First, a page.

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Did the Japanese Patient Follow the Doctor's Orders? Mostly no! A Public Choice Analysis of Greenhouse Gas Emissions Trading Schemes in Japan before and after the Earthquake

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  • Sven Rudolph
  • Friedrich Schneider

Abstract

The Great Tôhoku-Earthquake and the following nuclear meltdown in Fukushima called the world’s attention to Japans’ energy and climate policy. Japan is one of the biggest emitters of greenhouses gases in the world and still far away from reaching its Kyoto target. Emissions trading systems have been used in Japanese climate policy since 2005. However, experiences have been disillusioning: Major emission reductions have not been achieved, and a function-ing market does not exist. Hence, we ask what the political reasons for the failure of carbon markets in Japan are and how they can be overcome. We use Public Choice arguments, but also analyze actual climate policy making in Japan on a case study basis. Thus, on the one hand, we identify the political obstacles of implementing ambitious greenhouse gas emissions trading systems in Japan, and, on the other hand, we evaluate Public Choice’s arguments and environmental policy making.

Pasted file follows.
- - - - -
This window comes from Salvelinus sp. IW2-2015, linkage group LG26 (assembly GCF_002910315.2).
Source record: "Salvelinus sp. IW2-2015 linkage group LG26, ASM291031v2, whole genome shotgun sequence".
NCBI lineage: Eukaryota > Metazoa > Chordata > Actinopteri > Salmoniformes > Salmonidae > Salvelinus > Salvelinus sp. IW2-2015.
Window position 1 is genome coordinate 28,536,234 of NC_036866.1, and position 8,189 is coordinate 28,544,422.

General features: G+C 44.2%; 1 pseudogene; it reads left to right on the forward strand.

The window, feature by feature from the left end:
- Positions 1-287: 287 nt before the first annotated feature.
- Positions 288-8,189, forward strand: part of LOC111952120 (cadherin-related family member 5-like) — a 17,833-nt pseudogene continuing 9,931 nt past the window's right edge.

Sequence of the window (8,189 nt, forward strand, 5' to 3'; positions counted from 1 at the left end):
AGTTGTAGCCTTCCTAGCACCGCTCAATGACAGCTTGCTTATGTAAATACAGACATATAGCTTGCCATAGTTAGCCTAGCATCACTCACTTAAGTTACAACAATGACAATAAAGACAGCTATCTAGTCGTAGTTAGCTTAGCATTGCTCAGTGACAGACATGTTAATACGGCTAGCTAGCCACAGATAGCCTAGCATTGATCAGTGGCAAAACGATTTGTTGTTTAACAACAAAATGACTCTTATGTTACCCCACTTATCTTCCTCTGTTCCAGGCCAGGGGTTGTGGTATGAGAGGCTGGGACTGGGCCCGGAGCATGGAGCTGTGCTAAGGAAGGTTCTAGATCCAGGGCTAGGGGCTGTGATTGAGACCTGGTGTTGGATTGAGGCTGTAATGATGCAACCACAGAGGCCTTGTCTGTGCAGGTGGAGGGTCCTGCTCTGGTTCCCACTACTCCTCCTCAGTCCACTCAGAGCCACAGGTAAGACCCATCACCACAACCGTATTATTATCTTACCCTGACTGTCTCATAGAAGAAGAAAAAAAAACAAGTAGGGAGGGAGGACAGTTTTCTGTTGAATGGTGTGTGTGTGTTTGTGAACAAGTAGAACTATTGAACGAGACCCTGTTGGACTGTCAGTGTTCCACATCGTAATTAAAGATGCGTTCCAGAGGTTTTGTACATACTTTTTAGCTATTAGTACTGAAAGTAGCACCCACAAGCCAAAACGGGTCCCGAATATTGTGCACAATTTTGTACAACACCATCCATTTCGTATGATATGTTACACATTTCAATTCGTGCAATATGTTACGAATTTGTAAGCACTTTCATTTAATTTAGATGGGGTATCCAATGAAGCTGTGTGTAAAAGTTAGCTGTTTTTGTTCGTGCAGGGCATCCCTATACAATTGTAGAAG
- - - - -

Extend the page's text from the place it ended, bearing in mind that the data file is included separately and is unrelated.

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Paper provided by CESifo Group Munich in its series CESifo Working Paper Series with number 3639.

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Date of creation: 2011
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Handle: RePEc:ces:ceswps:_3639

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Keywords: Japan; climate policy; emissions trading; Public Choice; case study;

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